“True education flowers when delight falls in love with responsibility. If you love something, you want to look after it.” —Philip Pullman
For decades, Nancie Atwell has been delighting in, loving, and looking after the words consumed and created by classrooms of middle school students. She has existed in, or maybe more accurately she has been partly responsible for creating, a world in the middle. She’s taught in the middle level between the young elementary–aged child and the teen capable of critical thinking. In rooms lined with books and crowded with young writers and readers, she has padded paths between tables and mingled in the middle of words written and read. She’s stood comfortably with enthusiasm between a student and the next book he’ll devour. She has perfected putting herself in the middle of conversations with student writers. She’s happy to be the middleman to lead kids to a bridge of thinking they need to cross to take that next step. Many teachers find comfort at the front of a room, but what Nancie Atwell has discovered is the power afforded to students when a teacher subtly operates in the middle of everything. In the Middle: A Lifetime of Learning About Writing, Reading, and Adolescents (Heinemann, 2015) is Nancie’s gift; a guidebook for teachers to reach that fertile, middle ground in their own classrooms.
A teacher since 1973, Nancie wrote the third edition of In the Middle in hopes the weighty tome of over 600-pages could continue to be a valuable resource for passionate teachers. More than 500,000 copies of the first three editions have sold since the book’s release in 1987. This latest version most completely covers the workshop, Nancie’s incredibly successful method of teaching English to middle school kids, that she developed at the Center for Teaching and Learning (CTL), a nonprofit K-8 school in Edgecomb, Maine, Nancie founded in 1990. Her book presents decades of teaching experience, hundreds of student writing samples, and access to the highly successful educational approach that earned Nancie the Global Teacher Prize in 2015 (sometimes termed the equivalent of the Nobel Prize for teaching).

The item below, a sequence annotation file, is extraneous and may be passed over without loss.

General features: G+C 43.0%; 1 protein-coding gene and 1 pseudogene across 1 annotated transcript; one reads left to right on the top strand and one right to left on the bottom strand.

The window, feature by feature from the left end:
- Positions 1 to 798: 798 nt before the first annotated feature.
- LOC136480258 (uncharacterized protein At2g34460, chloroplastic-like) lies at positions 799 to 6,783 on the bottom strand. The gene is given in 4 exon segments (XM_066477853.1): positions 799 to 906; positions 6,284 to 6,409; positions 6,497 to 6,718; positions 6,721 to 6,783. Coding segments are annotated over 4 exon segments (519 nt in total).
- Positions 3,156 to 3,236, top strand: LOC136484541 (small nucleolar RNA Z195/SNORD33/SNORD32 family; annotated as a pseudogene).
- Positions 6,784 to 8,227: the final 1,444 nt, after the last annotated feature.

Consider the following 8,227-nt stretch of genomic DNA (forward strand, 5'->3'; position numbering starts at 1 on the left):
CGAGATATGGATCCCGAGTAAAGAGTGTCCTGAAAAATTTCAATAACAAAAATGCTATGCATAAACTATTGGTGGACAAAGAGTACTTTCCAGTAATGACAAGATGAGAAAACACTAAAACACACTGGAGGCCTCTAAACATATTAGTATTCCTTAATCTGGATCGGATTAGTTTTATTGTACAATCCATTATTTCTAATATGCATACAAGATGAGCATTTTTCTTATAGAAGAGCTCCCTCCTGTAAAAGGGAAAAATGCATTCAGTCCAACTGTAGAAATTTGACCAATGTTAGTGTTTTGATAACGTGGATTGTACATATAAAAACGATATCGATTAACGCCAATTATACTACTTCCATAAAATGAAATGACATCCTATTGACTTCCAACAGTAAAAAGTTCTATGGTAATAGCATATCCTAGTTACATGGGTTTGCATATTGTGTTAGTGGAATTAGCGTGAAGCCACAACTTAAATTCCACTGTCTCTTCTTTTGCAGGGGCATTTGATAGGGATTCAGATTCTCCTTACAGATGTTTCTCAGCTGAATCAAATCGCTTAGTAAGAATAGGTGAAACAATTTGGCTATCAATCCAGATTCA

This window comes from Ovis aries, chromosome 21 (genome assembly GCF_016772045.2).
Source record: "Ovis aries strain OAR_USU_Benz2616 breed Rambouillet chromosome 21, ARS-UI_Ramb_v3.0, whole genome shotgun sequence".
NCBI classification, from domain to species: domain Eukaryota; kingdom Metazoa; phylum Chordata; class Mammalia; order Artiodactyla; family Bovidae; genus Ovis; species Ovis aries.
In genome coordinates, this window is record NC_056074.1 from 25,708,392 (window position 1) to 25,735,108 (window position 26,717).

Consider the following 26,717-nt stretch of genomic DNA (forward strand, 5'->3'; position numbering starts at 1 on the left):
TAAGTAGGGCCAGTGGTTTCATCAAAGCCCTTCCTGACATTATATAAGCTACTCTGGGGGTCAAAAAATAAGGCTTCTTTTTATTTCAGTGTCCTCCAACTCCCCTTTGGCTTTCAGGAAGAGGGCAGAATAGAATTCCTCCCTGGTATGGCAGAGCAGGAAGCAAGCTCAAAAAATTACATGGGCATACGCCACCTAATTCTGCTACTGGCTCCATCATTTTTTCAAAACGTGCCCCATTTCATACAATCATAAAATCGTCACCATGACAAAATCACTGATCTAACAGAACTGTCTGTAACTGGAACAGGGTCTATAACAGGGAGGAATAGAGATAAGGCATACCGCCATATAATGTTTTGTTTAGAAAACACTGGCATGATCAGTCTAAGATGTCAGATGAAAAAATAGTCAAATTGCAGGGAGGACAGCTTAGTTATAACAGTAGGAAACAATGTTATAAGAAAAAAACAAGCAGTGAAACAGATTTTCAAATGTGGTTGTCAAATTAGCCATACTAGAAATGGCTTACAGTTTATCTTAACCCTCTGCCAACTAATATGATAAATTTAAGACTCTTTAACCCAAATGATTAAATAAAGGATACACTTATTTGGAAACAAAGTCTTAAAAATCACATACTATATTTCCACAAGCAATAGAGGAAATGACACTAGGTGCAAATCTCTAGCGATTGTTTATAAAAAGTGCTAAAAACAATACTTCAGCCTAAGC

ON TEACHING…AS A LEARNER
So, how does the first member of her family to graduate from college develop from a novice teacher to the best teacher in the world? Nancie admits she did not develop her strategies, philosophies, or achievements in a vacuum. She credits her legacy to books, educators and collaborators who have, and continue to, influence her teaching and thinking.
Nancie’s early teaching career was influenced by the work of educator Donald Graves of the University of New Hampshire. Because of Graves’ inspiration as a researcher of young children’s writing abilitiies, Nancie says, “I started reimagining my own teaching, imagining myself doing the same thing as Don with my own students.” His accounts of children as writers transformed her and over time she discovered that opening a world of choice to her students was exactly what a successful English teacher would do. It was their choices of topics they wanted to write about and their navigation through books they wanted to explore that would matter more than her agenda as the adult in the room.
Her progression as a teacher was an evolution; a process borne from fits and starts with students. She tells their stories in her book, and she admits there were times when her failures enlightened her to a better way. Real world practice and the insight she found in Graves’ work changed her way of thinking about herself as a teacher. She was moved beyond what she knew of the traditional English teaching classrooms and challenged how she operated so a new method could eventually emerge. Her methods could be equated to what Jerome Bruner calls the “handover phase of learning.” The handover method of teaching involves adult intervention and demonstration, and gradually the expert provides less and less assistance until the learner has mastered the skill for himself. It is a handover of the skills. Nancie teaches this way and the third edition of In the Middle is her handover offering to other teachers.